Haptotaxis - Modes of Cell Movement
Haptotaxis considers to the directed movement of cells in response to a concentration gradient of an adhesive molecule that might be present in the extra cellular matrix. The adhesive material is not in solution. The cell would constantly form or break adhesions with such molecules and move from the region of low concentration of the molecule to locate of its higher concentration. Poole and Sternberg (1982) provided evidence that pronephric duct cells in salamander embryos move under the regulation of haptotaxis.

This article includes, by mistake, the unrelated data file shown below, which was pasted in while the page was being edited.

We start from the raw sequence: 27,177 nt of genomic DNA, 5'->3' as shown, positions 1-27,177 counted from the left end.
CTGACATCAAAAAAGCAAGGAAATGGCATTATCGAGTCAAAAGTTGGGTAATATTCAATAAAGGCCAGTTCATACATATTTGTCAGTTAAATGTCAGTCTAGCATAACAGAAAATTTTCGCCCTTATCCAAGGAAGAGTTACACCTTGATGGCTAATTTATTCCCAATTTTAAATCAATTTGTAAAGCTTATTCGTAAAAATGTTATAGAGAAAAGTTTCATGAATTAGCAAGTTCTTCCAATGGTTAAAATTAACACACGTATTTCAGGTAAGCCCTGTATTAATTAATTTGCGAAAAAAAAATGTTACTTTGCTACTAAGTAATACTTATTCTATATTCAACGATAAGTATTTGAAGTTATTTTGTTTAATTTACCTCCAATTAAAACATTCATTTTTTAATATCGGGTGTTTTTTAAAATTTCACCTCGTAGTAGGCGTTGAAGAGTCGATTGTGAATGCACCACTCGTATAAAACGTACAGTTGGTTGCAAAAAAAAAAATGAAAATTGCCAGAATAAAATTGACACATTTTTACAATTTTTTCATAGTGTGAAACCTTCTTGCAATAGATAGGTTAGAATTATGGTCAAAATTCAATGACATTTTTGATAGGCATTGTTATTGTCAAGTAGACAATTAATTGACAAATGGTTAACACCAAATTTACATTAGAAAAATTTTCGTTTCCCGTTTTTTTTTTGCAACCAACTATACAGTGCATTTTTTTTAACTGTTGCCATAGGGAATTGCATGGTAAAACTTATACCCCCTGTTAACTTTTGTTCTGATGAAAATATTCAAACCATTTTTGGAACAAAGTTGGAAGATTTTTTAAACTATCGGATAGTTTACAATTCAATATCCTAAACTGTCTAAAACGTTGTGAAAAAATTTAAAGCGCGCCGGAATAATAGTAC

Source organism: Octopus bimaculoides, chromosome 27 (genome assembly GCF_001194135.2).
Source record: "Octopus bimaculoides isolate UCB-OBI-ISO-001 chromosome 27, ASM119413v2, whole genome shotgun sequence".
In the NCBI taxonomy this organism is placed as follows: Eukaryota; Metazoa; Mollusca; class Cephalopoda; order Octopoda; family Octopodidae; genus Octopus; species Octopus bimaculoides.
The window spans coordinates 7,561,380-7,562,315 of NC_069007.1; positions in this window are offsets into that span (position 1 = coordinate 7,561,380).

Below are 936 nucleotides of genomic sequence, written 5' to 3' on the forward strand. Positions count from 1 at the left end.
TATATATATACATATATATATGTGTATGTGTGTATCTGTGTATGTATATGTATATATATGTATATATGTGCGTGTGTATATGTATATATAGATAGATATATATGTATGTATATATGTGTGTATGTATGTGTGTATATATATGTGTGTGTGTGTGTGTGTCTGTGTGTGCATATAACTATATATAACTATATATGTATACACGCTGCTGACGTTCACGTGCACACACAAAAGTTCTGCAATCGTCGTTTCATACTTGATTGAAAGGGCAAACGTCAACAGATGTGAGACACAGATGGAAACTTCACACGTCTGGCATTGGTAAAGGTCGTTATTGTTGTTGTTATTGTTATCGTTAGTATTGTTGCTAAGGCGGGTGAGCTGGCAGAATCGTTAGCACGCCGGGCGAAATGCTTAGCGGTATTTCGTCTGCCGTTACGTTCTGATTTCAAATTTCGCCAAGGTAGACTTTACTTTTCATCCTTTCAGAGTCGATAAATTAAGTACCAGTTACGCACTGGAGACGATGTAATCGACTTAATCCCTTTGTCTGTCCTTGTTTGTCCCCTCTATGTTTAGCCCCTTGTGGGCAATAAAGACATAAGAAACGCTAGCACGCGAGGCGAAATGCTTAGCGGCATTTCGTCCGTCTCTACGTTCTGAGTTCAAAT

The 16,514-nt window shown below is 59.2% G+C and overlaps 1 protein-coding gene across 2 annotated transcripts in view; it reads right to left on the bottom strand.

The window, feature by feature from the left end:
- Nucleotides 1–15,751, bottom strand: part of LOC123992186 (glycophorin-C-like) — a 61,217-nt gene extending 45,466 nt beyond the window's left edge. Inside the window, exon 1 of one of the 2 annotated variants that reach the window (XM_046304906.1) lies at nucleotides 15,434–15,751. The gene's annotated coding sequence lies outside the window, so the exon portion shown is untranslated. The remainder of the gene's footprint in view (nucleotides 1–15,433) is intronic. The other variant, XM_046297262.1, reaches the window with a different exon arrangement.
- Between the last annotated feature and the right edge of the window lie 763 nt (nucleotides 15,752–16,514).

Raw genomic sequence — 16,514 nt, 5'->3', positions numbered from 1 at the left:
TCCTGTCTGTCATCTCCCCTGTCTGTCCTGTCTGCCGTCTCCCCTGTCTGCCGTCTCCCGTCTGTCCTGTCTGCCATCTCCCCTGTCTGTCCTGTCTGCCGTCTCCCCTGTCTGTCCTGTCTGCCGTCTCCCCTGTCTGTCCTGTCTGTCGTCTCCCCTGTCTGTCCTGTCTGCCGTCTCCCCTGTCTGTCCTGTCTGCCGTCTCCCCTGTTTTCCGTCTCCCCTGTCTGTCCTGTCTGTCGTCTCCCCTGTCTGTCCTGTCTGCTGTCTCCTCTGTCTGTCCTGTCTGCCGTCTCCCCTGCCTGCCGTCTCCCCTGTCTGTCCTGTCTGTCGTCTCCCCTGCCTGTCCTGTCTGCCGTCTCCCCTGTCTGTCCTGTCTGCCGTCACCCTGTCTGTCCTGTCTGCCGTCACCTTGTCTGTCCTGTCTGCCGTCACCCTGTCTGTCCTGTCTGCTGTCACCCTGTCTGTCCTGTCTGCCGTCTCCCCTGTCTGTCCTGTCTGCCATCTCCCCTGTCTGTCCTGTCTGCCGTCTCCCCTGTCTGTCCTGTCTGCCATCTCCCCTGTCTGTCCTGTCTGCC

The pronephric duct rudiment separates from the dorsal mesoderm like a solid cord of cells and it is at first seen near the head of the embryo. Along with further development of embryo, this rudiment ultimately elongates towards the cloaca in which urine is excreted. Studies have shown that the enzyme alkaline phosphatase may be the adhesive molecule that regulates the migration of propheric duct rudiment.